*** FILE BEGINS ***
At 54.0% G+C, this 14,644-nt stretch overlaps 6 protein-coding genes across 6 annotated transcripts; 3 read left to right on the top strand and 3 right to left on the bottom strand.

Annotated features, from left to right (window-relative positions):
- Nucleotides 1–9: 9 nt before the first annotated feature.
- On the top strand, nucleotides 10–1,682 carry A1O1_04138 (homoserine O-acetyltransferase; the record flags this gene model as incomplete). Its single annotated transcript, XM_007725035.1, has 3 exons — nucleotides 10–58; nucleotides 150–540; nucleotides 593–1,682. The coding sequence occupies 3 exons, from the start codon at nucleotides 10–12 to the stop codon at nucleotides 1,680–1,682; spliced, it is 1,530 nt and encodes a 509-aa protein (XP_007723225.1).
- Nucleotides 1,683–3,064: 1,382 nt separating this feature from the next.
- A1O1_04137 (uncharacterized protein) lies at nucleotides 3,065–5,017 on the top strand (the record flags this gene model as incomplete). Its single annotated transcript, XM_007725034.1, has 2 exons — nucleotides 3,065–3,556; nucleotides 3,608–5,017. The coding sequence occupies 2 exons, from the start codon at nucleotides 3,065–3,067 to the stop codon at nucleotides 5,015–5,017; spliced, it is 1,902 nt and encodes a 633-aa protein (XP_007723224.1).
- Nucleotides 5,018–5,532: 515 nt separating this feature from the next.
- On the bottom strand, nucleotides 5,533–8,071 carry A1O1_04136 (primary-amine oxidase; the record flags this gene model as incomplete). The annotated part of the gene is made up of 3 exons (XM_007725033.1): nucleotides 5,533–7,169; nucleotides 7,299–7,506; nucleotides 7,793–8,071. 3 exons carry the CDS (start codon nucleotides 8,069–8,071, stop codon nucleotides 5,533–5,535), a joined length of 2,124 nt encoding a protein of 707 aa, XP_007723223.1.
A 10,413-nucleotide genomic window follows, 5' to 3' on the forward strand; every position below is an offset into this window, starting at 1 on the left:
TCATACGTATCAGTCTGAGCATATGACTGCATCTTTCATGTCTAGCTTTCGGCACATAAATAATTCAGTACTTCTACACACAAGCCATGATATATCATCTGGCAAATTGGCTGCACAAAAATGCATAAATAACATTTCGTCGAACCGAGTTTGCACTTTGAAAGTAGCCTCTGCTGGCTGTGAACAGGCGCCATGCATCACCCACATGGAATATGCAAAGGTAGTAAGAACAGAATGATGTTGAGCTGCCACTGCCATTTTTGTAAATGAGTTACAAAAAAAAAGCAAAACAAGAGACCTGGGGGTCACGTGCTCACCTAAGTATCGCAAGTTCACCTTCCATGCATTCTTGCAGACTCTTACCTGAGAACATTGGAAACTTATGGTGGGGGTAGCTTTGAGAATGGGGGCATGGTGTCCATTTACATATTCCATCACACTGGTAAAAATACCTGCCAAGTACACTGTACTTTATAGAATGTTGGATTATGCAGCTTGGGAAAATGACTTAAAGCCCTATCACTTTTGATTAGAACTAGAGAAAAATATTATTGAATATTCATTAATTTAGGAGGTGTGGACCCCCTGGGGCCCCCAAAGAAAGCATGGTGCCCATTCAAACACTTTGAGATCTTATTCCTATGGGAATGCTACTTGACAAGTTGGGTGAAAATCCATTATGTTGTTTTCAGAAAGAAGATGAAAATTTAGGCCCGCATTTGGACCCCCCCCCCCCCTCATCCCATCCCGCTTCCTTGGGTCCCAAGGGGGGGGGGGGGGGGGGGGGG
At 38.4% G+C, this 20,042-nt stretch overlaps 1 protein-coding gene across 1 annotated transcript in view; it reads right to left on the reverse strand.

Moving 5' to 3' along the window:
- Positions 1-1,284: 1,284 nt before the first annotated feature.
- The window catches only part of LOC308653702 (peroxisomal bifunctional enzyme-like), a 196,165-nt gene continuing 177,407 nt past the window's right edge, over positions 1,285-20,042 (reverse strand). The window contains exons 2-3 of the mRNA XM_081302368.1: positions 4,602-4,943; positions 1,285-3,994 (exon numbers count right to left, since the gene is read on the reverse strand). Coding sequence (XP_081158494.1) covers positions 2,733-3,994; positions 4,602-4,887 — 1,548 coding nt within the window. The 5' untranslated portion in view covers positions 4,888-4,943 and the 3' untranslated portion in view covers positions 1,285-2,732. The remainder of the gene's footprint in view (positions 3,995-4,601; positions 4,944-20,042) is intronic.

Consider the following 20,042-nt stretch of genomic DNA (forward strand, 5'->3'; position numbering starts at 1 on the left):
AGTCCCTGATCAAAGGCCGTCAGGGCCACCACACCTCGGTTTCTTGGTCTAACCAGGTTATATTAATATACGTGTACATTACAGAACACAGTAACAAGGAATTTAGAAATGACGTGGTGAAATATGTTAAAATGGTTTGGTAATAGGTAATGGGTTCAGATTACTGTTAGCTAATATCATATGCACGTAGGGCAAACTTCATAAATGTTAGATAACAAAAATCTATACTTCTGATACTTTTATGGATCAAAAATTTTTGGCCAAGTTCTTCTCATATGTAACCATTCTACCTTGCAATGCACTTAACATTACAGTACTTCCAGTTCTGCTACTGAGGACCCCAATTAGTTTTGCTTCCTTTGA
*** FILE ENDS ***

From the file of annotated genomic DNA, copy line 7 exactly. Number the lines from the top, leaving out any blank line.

- Nucleotides 5,018–5,532: 515 nt separating this feature from the next.